"But for Mr. Preissell phoning us, we would never have pursued this at all," McCullough said heatedly. "The special prosecutor has not met his disclosure obligations whatsoever."

It then turned out that Bishop's notes were indeed a treasure trove of information that included references to other public tips and mention of current B.C. Liberal Forests Minister Rich Coleman and former B.C. Liberal Deputy Premier Christy Clark.

"These notes contain details of conversations Sergeant Bishop had with a Terry Fergusson," about BC Rail issues, McCullough continued. Fergusson, he said, "complained about a flawed process, that he complained to Christy Clark about, that he was talking to Mr. Virk about the very flawed processes that were going on."

"Four MLAs wrote Christy Clark [or] saw Coleman," McCullough read from Bishop's notes. "He left out that Mr. Fergusson was having dealings with Christy Clark and seeing Minister Coleman. That begins to tell you, milady, how the B.C. Liberal government is operating."

Christy Clark did not respond to a request to comment on statements attributed to Fergusson. It later turned out that Fergusson is executive director of the National Historical Railway Society, a group that sued BC Rail in 1998 over money it claimed was owed to it.

The missing notes didn't anger just McCullough. Justice Bennett had sharp words for the special prosecutor as well.

"You see the problem with this?" Bennett asked Janet Winteringham, assistant to special prosecutor Bill Berardino, who is absent from the hearing.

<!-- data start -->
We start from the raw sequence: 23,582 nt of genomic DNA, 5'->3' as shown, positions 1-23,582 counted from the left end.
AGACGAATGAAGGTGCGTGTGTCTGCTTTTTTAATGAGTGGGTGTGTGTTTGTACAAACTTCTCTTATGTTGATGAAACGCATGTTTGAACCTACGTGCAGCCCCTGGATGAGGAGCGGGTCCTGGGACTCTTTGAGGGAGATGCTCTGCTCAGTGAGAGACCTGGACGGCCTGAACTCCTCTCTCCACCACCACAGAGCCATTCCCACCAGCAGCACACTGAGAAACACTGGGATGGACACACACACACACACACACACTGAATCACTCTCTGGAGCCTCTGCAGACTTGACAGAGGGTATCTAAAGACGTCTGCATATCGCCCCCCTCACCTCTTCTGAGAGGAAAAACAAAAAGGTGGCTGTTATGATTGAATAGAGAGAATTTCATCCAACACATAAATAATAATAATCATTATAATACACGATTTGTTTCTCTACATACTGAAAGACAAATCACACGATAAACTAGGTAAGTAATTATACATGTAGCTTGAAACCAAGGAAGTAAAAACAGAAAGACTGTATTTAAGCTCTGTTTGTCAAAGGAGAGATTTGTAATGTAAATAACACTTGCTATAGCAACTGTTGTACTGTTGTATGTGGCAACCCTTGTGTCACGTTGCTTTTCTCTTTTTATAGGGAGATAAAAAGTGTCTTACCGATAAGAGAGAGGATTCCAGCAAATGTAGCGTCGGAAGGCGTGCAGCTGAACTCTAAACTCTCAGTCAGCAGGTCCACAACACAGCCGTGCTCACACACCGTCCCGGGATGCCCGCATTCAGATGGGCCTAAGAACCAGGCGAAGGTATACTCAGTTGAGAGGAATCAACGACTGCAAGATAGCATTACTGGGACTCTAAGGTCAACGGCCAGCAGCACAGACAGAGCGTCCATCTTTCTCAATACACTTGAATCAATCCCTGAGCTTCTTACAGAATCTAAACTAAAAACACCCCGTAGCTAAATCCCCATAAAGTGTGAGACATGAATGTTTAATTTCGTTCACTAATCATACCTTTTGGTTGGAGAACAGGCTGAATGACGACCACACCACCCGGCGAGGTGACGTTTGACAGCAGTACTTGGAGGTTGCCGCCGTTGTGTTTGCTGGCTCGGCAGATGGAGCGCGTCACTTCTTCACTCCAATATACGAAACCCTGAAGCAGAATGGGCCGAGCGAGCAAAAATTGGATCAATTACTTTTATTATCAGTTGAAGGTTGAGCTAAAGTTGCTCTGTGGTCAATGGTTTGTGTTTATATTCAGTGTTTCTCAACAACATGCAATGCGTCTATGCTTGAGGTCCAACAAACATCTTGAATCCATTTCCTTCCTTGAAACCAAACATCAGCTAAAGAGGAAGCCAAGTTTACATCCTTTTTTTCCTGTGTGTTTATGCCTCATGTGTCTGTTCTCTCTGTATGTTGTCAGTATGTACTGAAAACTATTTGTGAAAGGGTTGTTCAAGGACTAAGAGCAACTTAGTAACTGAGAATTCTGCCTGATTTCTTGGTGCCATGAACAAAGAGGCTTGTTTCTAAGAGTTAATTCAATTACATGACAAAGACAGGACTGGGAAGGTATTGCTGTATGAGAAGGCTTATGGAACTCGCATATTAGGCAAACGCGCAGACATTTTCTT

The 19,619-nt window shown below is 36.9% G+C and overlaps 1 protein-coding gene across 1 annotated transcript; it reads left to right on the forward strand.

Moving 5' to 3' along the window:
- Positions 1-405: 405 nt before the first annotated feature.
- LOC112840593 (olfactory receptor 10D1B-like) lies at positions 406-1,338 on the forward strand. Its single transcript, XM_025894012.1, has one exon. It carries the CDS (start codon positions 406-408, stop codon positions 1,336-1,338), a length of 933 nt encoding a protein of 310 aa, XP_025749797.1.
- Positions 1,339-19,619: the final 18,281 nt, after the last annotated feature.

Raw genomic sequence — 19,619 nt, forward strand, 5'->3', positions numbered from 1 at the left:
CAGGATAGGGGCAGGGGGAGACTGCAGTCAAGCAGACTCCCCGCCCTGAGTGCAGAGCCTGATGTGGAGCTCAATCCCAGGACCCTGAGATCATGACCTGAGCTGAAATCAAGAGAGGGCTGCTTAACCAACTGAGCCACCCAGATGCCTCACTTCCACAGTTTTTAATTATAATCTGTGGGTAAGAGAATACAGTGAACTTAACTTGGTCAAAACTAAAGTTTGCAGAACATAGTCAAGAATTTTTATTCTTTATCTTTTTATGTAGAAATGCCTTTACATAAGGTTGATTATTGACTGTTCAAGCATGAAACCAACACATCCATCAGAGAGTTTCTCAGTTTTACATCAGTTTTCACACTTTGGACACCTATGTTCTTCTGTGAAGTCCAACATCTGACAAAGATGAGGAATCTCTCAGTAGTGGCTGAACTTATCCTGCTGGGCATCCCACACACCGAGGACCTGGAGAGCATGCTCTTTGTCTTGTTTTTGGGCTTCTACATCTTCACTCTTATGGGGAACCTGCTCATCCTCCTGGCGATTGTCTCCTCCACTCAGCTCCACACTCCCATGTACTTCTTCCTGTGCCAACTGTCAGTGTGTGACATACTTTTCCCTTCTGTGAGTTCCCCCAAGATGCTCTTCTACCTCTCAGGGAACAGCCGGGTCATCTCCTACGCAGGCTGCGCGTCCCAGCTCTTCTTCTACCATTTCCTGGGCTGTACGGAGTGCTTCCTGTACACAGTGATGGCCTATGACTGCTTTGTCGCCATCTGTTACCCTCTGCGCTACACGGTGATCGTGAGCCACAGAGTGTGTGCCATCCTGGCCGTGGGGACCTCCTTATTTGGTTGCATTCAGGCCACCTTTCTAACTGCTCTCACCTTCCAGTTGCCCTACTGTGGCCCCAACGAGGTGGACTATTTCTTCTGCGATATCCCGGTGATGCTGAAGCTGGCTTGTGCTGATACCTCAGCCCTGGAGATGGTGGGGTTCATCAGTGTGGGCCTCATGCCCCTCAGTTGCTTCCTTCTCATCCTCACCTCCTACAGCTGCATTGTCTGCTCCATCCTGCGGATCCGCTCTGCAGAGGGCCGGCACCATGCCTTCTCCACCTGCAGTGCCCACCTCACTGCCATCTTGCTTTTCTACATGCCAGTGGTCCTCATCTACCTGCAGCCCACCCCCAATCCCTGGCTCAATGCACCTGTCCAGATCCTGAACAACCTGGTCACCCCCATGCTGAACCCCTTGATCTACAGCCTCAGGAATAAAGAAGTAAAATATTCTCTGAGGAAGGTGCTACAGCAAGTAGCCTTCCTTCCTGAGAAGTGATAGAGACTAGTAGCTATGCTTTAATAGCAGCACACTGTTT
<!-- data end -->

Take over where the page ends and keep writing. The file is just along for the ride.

"Yes," Winteringham answered.

"As you probably know, I practiced criminal law for 15 years before moving to the bench 10 years ago. What you're telling me is troubling, that these disclosures are coming at this stage," Bennett concluded.

But that was far from the last thing troubling the defence ... McCullough launched into a multi-day attack on the conduct of the special prosecutor and RCMP in connection with their dealing with former provincial lobbyist Erik Bornmann, who is to be the star witness against Basi, Virk and Basi. {Snip} ...

During the current disclosure application stage, no evidence has been presented for the media or spectators in the public gallery to review.

But that hasn't stopped the defence from using the B.C. legislature raid case to give British Columbians its angle of view on the machinations of political power and the intersection of money, influence and government, even if only through allegations unproven in court.